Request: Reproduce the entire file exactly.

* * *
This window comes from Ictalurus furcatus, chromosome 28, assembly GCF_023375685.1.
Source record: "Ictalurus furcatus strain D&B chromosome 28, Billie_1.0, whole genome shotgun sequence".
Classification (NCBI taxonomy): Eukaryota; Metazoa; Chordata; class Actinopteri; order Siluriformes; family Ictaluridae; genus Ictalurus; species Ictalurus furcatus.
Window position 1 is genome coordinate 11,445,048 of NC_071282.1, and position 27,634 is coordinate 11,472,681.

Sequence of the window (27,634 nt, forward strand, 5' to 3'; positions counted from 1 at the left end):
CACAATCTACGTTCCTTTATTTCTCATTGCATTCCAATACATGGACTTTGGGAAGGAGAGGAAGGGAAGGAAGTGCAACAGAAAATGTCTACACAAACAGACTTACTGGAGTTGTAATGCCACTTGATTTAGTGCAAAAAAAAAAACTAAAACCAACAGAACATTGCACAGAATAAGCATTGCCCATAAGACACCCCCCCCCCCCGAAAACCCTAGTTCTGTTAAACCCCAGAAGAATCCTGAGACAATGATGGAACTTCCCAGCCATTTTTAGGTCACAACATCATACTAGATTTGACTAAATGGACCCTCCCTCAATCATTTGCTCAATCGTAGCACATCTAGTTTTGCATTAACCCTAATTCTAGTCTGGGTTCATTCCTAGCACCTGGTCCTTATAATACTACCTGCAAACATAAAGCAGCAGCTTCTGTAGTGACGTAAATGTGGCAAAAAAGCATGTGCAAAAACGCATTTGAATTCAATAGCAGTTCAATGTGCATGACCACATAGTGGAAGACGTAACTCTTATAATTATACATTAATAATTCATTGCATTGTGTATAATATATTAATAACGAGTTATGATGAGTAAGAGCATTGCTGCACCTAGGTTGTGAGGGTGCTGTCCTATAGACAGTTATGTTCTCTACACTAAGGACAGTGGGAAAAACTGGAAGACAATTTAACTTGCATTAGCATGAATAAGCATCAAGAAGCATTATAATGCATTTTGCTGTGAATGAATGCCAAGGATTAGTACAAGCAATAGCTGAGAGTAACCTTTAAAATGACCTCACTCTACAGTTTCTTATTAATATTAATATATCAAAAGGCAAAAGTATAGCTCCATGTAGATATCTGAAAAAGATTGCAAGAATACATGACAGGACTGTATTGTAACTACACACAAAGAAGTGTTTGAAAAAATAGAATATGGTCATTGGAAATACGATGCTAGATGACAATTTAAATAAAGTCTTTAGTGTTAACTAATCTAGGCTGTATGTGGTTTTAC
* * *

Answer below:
This window comes from Ictalurus furcatus, chromosome 28, assembly GCF_023375685.1.
Source record: "Ictalurus furcatus strain D&B chromosome 28, Billie_1.0, whole genome shotgun sequence".
Classification (NCBI taxonomy): Eukaryota; Metazoa; Chordata; class Actinopteri; order Siluriformes; family Ictaluridae; genus Ictalurus; species Ictalurus furcatus.
Window position 1 is genome coordinate 11,445,048 of NC_071282.1, and position 27,634 is coordinate 11,472,681.

Sequence of the window (27,634 nt, forward strand, 5' to 3'; positions counted from 1 at the left end):
CACAATCTACGTTCCTTTATTTCTCATTGCATTCCAATACATGGACTTTGGGAAGGAGAGGAAGGGAAGGAAGTGCAACAGAAAATGTCTACACAAACAGACTTACTGGAGTTGTAATGCCACTTGATTTAGTGCAAAAAAAAAAACTAAAACCAACAGAACATTGCACAGAATAAGCATTGCCCATAAGACACCCCCCCCCCCCGAAAACCCTAGTTCTGTTAAACCCCAGAAGAATCCTGAGACAATGATGGAACTTCCCAGCCATTTTTAGGTCACAACATCATACTAGATTTGACTAAATGGACCCTCCCTCAATCATTTGCTCAATCGTAGCACATCTAGTTTTGCATTAACCCTAATTCTAGTCTGGGTTCATTCCTAGCACCTGGTCCTTATAATACTACCTGCAAACATAAAGCAGCAGCTTCTGTAGTGACGTAAATGTGGCAAAAAAGCATGTGCAAAAACGCATTTGAATTCAATAGCAGTTCAATGTGCATGACCACATAGTGGAAGACGTAACTCTTATAATTATACATTAATAATTCATTGCATTGTGTATAATATATTAATAACGAGTTATGATGAGTAAGAGCATTGCTGCACCTAGGTTGTGAGGGTGCTGTCCTATAGACAGTTATGTTCTCTACACTAAGGACAGTGGGAAAAACTGGAAGACAATTTAACTTGCATTAGCATGAATAAGCATCAAGAAGCATTATAATGCATTTTGCTGTGAATGAATGCCAAGGATTAGTACAAGCAATAGCTGAGAGTAACCTTTAAAATGACCTCACTCTACAGTTTCTTATTAATATTAATATATCAAAAGGCAAAAGTATAGCTCCATGTAGATATCTGAAAAAGATTGCAAGAATACATGACAGGACTGTATTGTAACTACACACAAAGAAGTGTTTGAAAAAATAGAATATGGTCATTGGAAATACGATGCTAGATGACAATTTAAATAAAGTCTTTAGTGTTAACTAATCTAGGCTGTATGTGGTTTTAC